ring and gold cufflinks, playing the part.
But the serfs are getting restless, and the
room quickly turns into a support group for
jilted would-be subcontractors.
Sigalos, what are we going to have to do to
get some sub-contracts?"
Sigalos, when are you going to hire some Iraqis
in management and leadership?"
have a question for Mr. Sigalos. I would like
to ask what you would suggest when the Army
says 'Go to Halliburton' and there's no response
patiently instructs them all to register their
companies on Halliburton's website. When the
questioners respond that they have already
done so and still haven't heard back, Sigalos
invites them to "approach me afterward."
scene afterward is part celebrity autograph
session, part riot. Sigalos is swarmed by
at least fifty men, who elbow each other out
of the way to shower the Halliburton VP with
CD-ROMs, business plans and résumés.
When Sigalos spots a badge from Volvo, he
looks relieved. "Volvo! I know Volvo. Send
me something about what you can achieve in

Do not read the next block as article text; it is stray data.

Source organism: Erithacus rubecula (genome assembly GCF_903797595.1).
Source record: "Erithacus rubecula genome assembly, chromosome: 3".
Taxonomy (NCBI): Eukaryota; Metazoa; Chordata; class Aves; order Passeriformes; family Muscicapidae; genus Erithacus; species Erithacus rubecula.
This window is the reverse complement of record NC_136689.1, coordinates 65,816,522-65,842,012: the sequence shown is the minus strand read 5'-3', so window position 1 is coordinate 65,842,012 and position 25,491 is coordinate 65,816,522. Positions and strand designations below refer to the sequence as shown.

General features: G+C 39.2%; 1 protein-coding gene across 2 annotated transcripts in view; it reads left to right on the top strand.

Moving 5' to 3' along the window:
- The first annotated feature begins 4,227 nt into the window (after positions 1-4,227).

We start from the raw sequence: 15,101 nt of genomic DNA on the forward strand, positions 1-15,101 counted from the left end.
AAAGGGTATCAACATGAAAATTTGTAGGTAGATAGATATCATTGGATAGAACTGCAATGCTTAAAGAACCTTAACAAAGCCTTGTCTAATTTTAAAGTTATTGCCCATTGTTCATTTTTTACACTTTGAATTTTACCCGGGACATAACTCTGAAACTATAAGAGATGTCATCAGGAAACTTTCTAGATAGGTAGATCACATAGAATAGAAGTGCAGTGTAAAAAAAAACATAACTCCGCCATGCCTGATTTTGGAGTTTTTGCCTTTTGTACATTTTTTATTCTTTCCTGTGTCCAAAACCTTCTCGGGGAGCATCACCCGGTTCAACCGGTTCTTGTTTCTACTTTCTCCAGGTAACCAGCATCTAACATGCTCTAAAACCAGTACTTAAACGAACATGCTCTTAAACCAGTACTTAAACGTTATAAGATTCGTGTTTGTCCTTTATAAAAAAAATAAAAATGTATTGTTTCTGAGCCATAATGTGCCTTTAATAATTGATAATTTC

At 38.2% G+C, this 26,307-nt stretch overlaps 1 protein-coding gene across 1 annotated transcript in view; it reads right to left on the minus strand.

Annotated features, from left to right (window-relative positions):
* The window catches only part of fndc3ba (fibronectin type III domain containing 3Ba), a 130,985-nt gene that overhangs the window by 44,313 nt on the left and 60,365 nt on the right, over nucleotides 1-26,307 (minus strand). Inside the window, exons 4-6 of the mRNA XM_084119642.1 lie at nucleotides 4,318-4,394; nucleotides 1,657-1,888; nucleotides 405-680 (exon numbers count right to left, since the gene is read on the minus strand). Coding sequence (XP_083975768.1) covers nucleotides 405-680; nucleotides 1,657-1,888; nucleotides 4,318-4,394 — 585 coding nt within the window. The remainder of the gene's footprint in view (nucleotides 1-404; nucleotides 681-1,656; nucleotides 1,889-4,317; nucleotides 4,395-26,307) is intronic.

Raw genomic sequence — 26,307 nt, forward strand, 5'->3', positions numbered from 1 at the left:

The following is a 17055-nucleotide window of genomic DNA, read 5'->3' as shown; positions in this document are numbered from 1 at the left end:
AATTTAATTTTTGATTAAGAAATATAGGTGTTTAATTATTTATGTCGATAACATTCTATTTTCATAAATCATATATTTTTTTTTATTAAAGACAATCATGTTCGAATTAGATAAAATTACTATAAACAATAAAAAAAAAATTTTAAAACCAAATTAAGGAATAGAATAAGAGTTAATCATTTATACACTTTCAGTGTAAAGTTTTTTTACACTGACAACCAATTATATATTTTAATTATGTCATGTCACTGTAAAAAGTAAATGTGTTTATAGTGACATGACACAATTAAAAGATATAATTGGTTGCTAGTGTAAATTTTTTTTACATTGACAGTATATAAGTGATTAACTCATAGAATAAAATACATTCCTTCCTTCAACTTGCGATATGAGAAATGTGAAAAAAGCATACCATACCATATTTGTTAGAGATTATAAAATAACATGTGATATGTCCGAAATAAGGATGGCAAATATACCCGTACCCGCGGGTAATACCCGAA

the region." But the small, no-name players
who have paid their $985 entrance fees, here
to hawk portable generators and electrical
control paneling, are once again told to "register
with our procurement office." There are fortunes
being made in Iraq, but it seems they are
out of reach to all but the chosen few.
next session is starting and Sigalos has to
run. The serfs wander off through the displays
of shatterproof glass and bomb-resistant trash
cans, caressing Sigalos's red-and-white business
card and looking worried.
Use Notice: This site contains copyrighted material
the use of which has not always been specifically authorized by the copyright
owner. We are making such material available in our efforts to advance understanding
of environmental, political, economic, democratic, domestic and international
issues, etc. We believe this constitutes a 'fair use' of any such copyrighted
material as provided for in section 107 of the US Copyright Law. In accordance
with Title 17 U.S.C. Section 107, the material on this site is distributed without
profit to those who have expressed a prior interest in receiving the included
information for research and educational purposes. For more information go to:
If you wish to use copyrighted material from this site for purposes of your own
that go beyond 'fair use', you must obtain permission from the copyright owner.